The MCP joints were scanned in the longitudinal plane in the regions that were accessible from the dorsal side: MCP1 was scanned in an arch of 180° from the ulnar to the radial side, MCP2 and MCP5 in an arch of 150°, and MCP 3–4 in an arch of 120°.

The colour Doppler box included the whole joint space in all joints.

Colour Doppler

Blood flow in the synovial membrane was visualised with colour Doppler. The colour Doppler settings were the same for all joints and all volunteers, with a gain setting just below the noise level using our set up for low flow—Nyquist limit ±0.014 m/s, 7 MHz Doppler frequency, and lowest possible wall filter. These Doppler settings mostly exclude noise artefacts but include blooming artefacts. To establish that the colour pixels represented flow and not an artefact, spectral Doppler was used displaying arterial or venous flow.

Spectral Doppler

Colour Doppler was used as guidance, the spectral Doppler sampling area was placed over an intrasynovial artery, and the spectrum was obtained. The ultrasound unit traced the Doppler spectrum electronically, identifying the cardiac cycles as well as peak systolic flow and end diastolic flow. The unit then calculated the RI as (peak systolic flow−end diastolic flow)/peak systolic flow. If more than one synovial artery could be sampled, a mean RI was used. The degree of peripheral resistance is expressed numerically with the RI.14

Because the intrasynovial vessels are very small, both the artery and its concomitant veins are often sampled simultaneously even with the smallest possible Doppler gate. A flow reversal during diastole (normal in musculoskeletal tissues) will then go unnoticed because the reversed arterial flow will drown in the venous signal. To obtain uniform measurements, we therefore limited the spectral measurements to the arterial side of the Doppler line and thereby defined 1.00 as the maximum for RI.

Qualitative estimation of Doppler activity was based on the presence or absence of colour Doppler pixels in the synovium, and the effect of contrast agents was determined as the change in the number of joints with visible flow. Quantitative estimation of vascularisation in the synovial membrane was estimated by the colour fraction and the RI. The colour fraction was determined in those joints that showed Doppler activity both before and after contrast injection in order to estimate the effect of contrast agents in these joints. The colour Doppler image with maximum colour activity was selected. The digitally stored colour Doppler image in DICOM format was transferred to a processing program (a β version of DataPro; Noesis, Courtaboeuf, France). The synovial membrane was traced, indicating the region of interest (ROI). The number of colour pixels and the total number of pixels in the ROI were counted3 and the number of colour pixels was then expressed in relation to the total number of pixels in the same ROI.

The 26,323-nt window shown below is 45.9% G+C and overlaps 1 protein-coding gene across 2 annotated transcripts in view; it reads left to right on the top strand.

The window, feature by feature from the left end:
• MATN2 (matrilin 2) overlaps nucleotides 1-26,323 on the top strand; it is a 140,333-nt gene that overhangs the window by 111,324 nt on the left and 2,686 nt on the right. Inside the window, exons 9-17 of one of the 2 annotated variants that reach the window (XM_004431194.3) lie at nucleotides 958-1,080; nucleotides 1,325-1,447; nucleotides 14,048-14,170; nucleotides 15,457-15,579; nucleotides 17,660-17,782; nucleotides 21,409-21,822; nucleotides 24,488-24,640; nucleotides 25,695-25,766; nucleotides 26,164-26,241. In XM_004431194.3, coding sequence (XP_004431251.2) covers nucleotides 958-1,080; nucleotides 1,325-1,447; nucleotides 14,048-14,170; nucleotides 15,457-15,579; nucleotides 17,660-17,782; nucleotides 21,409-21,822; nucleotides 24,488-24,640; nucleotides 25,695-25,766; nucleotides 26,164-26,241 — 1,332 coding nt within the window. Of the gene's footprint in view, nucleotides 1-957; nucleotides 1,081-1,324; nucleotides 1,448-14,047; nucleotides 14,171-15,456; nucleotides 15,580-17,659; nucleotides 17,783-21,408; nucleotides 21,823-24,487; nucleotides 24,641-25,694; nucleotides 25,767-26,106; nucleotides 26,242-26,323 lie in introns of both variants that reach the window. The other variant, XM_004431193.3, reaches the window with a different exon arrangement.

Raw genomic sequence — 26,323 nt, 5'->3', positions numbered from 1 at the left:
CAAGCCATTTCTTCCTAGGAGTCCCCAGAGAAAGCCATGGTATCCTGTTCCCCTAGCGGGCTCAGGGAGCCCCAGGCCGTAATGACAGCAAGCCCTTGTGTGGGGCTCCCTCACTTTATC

The RI was measured, if possible, in all joints displaying a colour Doppler signal before contrast injection. After injection with contrast agent, the RI was measured, if possible, in the new joints displaying flow in order to investigate the flow profile in previously invisible vessels.

Contrast injection

In this study two different echo enhancing contrast agents were used: Levovist (Schering, Berlin, Germany) and SonoVue (Bracco, Milano, Italy). This was done in order to compare our findings with previous studies using Levovist. Because Levovist is no longer in production we chose SonoVue for future comparison. Levovist is a preparation of air filled microbubbles stabilised by palmitic acid in a galactose based suspension. SonoVue is a suspension of sulphur hexafluoride microbubbles stabilised by a phospholipidic monolayer in 0.9% saline.

First a bolus of 7 ml Levovist (300 mg/ml) was injected through an 18 gauge catheter into a cubital vein of the contralateral arm followed by a 20 ml saline bolus injection. The measurements were repeated on wrist and MCP joints immediately after observing a substantial increase in blooming artefact in the radial artery as a sign of the contrast effect. Thirty minutes later 2.4 ml SonoVue was injected, followed by a 20 ml saline bolus injection, and the measurements were repeated again with the joints in the same order.

Examination of each patient lasted about 5 minutes. In all the patients an enhanced Doppler signal was still present at the end of the examination.


Statistical analysis was performed comparing paired groups of categorical data in a hypothesis test. A Wilcoxon signed rank sum test was used to evaluate the changes in the colour fraction. For the differences in mean values in the RI before and after contrast injection an independent sample t test was used. The level of significance was chosen at p⩽0.05.


Table 1 shows the Doppler ultrasound findings for the individual joints.

Table 1

 Number of colour Doppler positive joints before and after contrast injection